Steele's logic is that

*mathematical symbols cannot function as the verb in a natural-language sentence*, which makes sense; although mathematical expressions have their own internal logic, an entire expression seems to function as a single noun when embedded in an English-language expression. Thus we write something like "Therefore, we have F ≤ B." or "Therefore, the inequality F ≤ B holds." ifwe want to write things out in symbolic form.

One thing that bothers me about a lot of mathematicians (myself included) is the propensity for their spoken mathematics to be a mere symbol-by-symbol reading of the written mathematics; thus one hears things like, say, "pi one of X" instead of "the fundamental group of X". This isn't too much of a problem in that case, but then one gets to things like "H two of X" -- is that H

_{2}(X) (homology) or H

^{2}(X) (cohomology)? (People don't seem to go to the trouble of distinguishing superscripts from subscripts when they're talking, which is probably a good thing, lest speech be filled with "uppers" and "lowers".)

Sure, you can usually tell from context, if you're sufficiently experienced in a certain area. But people have a tendency to think that mathematics

*is*the formulas, at least to the point where they speak the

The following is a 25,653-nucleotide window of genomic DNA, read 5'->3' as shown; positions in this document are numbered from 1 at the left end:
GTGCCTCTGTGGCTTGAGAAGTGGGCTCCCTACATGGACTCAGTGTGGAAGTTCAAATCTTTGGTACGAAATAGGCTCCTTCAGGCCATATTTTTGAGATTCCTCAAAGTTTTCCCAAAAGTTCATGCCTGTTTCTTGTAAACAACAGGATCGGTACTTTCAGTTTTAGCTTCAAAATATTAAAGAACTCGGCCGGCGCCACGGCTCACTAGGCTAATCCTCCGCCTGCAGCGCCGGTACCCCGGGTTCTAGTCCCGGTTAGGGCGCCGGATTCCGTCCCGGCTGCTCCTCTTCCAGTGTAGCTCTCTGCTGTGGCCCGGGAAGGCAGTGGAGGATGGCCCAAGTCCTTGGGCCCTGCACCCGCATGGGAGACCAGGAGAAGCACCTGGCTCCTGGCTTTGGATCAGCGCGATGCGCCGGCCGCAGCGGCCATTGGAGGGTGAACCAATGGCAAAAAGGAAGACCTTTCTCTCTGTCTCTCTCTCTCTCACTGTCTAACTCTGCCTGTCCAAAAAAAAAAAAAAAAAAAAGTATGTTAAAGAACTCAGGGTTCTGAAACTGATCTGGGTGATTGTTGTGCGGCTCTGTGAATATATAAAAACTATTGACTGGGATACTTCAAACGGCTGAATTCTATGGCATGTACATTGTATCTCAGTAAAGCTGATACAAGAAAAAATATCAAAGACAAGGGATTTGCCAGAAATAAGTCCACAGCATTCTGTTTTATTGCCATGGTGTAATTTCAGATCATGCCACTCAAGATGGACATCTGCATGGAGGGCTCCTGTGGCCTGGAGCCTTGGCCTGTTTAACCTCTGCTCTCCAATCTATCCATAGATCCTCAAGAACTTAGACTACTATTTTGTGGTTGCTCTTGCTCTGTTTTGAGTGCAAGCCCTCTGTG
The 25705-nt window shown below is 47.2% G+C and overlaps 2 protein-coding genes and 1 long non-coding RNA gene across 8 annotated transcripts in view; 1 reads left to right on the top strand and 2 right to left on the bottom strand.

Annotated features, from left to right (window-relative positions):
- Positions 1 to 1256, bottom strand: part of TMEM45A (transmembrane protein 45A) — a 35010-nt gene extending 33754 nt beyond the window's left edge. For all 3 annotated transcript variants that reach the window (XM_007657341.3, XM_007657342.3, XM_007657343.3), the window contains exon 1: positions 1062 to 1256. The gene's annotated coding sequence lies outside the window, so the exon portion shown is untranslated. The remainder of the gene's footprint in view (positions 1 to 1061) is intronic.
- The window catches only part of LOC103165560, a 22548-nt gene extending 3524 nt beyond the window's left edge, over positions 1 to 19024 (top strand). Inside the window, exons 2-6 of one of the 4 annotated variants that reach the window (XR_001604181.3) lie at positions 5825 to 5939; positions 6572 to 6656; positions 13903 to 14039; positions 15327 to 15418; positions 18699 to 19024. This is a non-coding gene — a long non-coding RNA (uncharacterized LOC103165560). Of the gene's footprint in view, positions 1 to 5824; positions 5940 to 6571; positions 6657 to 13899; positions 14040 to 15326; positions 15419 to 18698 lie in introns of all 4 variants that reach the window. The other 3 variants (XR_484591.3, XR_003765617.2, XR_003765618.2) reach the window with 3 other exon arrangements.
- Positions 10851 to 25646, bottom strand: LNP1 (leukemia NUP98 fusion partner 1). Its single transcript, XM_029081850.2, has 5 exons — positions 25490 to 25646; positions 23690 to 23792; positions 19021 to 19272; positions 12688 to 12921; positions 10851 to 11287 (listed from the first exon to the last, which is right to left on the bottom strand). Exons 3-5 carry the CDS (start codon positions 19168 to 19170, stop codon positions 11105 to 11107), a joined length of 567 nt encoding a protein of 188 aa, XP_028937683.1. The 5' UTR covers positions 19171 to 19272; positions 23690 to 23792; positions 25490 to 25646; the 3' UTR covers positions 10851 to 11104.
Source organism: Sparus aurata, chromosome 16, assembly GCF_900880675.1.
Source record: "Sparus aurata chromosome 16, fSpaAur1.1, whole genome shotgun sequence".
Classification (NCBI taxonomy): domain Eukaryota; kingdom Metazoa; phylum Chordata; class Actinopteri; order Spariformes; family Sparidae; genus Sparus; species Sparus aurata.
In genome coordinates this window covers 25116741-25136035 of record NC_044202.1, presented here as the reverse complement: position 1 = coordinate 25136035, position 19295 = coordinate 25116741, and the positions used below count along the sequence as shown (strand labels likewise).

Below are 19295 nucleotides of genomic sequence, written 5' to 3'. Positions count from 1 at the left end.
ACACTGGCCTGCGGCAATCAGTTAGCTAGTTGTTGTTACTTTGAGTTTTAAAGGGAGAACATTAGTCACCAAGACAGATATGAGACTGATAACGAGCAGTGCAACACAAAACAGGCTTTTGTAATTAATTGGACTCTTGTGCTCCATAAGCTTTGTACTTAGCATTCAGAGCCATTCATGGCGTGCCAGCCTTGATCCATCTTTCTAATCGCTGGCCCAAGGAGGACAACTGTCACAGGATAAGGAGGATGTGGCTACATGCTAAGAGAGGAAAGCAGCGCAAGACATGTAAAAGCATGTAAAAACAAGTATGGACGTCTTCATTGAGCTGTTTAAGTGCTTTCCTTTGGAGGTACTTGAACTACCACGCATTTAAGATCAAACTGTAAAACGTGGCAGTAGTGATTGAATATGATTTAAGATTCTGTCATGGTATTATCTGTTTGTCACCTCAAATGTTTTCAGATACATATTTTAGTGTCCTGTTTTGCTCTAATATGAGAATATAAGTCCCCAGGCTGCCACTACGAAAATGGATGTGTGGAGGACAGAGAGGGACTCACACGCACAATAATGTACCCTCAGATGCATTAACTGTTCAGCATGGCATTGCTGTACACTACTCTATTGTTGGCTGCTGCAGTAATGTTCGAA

*notations*instead of the

*notions*. (This is one of those fortunate puns that translates well from the original Latin: "non notationes, sed notiones".) Spoken mathematics is

*not*written mathematics. Mathematics is not its notation.

This is probably a corollary of the often-stated fact that a page of mathematical text contains about as many ideas as, say, ten pages of "ordinary" text; thus on a per-page basis, mathematical reading should be ten times slower than literary reading. Unfortunately, a minute of mathematical speech contains many more ideas than a minute of "ordinary" text, but one cannot slow the speaker down.

Incidentally, I used to pronounce ≤ and ≥ as "less than or equal to" and "greater than or equal to"; now I pronounce them "at most" or "at least", because these are shorter. I also pronounce g o f as "g after f", which seems both shorter and less ambiguous than "g composed with f" -- in "g composed with f" the order of composition is conventional. "f before g" or "f, then g" is too confusing, because you

*read*the g before you read the f.

## 6 comments:

Most people I know pronouce it "g of f."

Incidentally, I find myself wishing maybe 100 times a week that it were acceptable to write things like, "x not necessarily = y." :P

Aaron,

I pronounce g(f(x)) as "g of f of x", and (g o f)(x) is

probably"g of f of x" in my dialect ("g after f of x" sounds awkward), but using "g of f" to refer to the function sounds wrong to me. I'm not saying it's bad, just that I wouldn't say it.And I wouldn't mind "x not necessarily = y" on, say, a chalkboard during a lecture, or in very informal notes. But that sort of thing shouldn't creep into "formal" mathematical writing.

Concerning the main issue, I beg to differ. While I believe that most mathematical papers overuse notation, particularly in line, I have no problem with:

Since x = y, it follows that ...

or similar constructions, as the sentence reads perfectly well for various sensible replacements (equals, is equal to, ...) for the = sign.